The Cutting Season, Attica Locke

Oh wonderful Attica Locke! If only I had read The Cutting Season after Difficult Men rather than before! Attica Locke would have been a wonderful antidote to the maddening failure of representation.

The protagonist of The Cutting Season (affiliate links: Amazon, B&N, Book Depository), Caren Gray, has come back to work and live at the Louisiana plantation where her mother was a cook and her multi-great grandparents were slaves. She manages all of the plantation operations, from tours (complete with a rose-colored play about antebellum life at Belle Vie) to events — Belle Vie is a popular location for weddings and benefits. When an undocumented worker is found on the grounds of Belle Vie with her throat cut, Caren and her nine-year-old daughter are drawn deeper and deeper into the police investigation and the dark past of the plantation where they make their home.

Locke’s evocation of the nausea and nostalgia of old southern plantation homes could not be better. Though the Belle Vie job provided Caren and her daughter a lifeline when they needed one the most, that doesn’t prevent Caren from casting a cynical eye on the way the plantation tours frame the house and its history. She runs the house as its (white) owners want her to, but she won’t go near the slave quarters, which remind her all too vividly of Belle Vie’s violent and traumatic past. She’s as wearily unimpressed by her newest employee’s rhetoric about seeking racial truth as she is by the resident scholar’s impassioned claims about the plantation’s historical importance.

As in Black Water Rising, there’s a degree to which the characters’ mistrust of the police is the sole cause of all their problems, and it would have been easy to feel like, Ugh, but just, if you had just, it’s not like they were going to think your nine-year-old killed someone! Attica Locke smartly subverts this by letting the police focus attention on the immediate, obvious suspect: a young black employee of Caren’s, who has been acting suspicious but not, you know, murder suspicious. It’s another reminder of the unsafeties that attend being black, and it cements Caren’s determination to protect her daughter and herself.

Attica Locke is great and should write more books. The end.

  • I like the idea of approaching this mystery from the point of view of a woman whose mother was a cook at Belle Vie and who now manages tours and events at the same plantation.

    🙂 I find the labels at the end even better than the review! Especially, “weddings at plantations are ick.”

    • Gin Jenny

      Hahaha, thanks! 🙂

  • Seriously – a wedding at a plantation? Major ick. I really enjoyed this book, especially the setting. I visited a lot of plantations with my family, when I was a kid in Georgia, and back in those days the “quarters” were pretty much ignored, as I remember – all the focus was on the big house. I could certainly understand in this case why Caren acted as she did, though in general the “I’ll solve this myself” heroines do irk me a bit. Though I live in Houston, I haven’t yet read Black Water Rising.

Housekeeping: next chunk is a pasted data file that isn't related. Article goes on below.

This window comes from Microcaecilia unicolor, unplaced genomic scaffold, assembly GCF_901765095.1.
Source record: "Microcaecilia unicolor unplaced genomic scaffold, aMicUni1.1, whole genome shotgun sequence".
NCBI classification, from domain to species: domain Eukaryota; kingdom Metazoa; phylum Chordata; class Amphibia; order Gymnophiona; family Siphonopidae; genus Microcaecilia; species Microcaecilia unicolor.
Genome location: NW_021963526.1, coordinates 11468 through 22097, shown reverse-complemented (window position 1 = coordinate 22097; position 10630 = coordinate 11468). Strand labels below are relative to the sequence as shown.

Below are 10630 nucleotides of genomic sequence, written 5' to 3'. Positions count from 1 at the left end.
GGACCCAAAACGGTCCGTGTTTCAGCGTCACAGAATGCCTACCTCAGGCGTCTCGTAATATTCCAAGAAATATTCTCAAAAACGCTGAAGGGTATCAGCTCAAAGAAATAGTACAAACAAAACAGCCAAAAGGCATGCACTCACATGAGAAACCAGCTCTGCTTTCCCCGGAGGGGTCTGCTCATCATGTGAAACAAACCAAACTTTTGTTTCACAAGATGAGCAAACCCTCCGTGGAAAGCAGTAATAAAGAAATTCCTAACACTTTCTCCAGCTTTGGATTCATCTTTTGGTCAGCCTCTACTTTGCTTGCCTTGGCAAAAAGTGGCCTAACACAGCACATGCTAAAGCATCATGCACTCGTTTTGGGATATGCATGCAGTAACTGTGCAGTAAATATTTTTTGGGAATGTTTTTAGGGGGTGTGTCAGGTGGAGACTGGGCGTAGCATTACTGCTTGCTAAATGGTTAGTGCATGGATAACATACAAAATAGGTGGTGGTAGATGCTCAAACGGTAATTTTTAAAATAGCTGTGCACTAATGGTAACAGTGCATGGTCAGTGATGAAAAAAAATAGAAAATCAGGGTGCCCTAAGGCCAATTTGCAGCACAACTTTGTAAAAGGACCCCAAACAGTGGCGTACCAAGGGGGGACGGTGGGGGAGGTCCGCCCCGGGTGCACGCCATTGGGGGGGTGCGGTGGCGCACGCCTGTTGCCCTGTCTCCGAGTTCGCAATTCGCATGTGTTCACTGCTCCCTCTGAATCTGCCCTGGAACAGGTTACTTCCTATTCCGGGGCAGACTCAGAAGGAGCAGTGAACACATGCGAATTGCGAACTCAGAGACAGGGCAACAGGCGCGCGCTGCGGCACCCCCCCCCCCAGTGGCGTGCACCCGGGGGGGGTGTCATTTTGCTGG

• Gin Jenny

      Yep, I think that’s still the case at a lot of plantations. It is very ick.

  • We skipped the plantation tours around St Francisville, but couldn’t escape the sight of a motel right in town, down the street from our B&B, that called itself “The Quarters.” We had to drive past it twice to make sure we weren’t mistaking the name.

    • Gin Jenny

      Ugh, yuck. And good call skipping the plantation tours — I haven’t been on one in years, but I was very unfond of them back in the day.

  • I liked the way she explored suspicion of the police here. My own reflex was to expect her to call the police, but then the story kept pressing me to put myself in Caren’s shoes and rethink my assumptions, which is a good thing to do.

    • Gin Jenny

      Totally agree. My instinct is always to avoid involving the police where possible (I am scared of them), so I sympathized with her a lot.

  • Well this sounds marvellous, I’ll have to look out for it. Definitely a shame you hadn’t read it before Difficult Men. I hate it when that happens, especially as Difficult Men failed to reach its potential.

    • Gin Jenny

      If only there were a way of knowing ahead of time which books were going to be crap!

  • I have Attica Locke’s Black Water Rising sitting at my shelves, but for some reason I never got around to it. This one is also on my wishlist. I should pick BWR asap – I’ve been meaning to read it for months now.

    • Gin Jenny

      I liked this one better! Black Water Rising was good, but The Cutting Season I think was better.

  • aartichapati

    I want to read this! But I recently realized that it is the second in the series. Do you think you need to read Black water rising first? Does it add a lot of awesomeness to the story as a whole? I will do it, if so.

    • Gin Jenny

      Great news! It is not the second in a series! Both books are one-and-done. So you can read The Cutting Season straight away. 🙂

  • I have both of Attica Locke’s novels on my wishlist and hope to get around to reading them both soon. This sort of smarter mystery has definitely become my go to when I want an escape that also entertains.

  • Ugh! I have this one just sitting on my shelves. Why haven’t I read it yet??? I’ve heard such good things about this author’s books. I really want to read it now after reading your thoughts. Hopefully this summer I will finally make the time!

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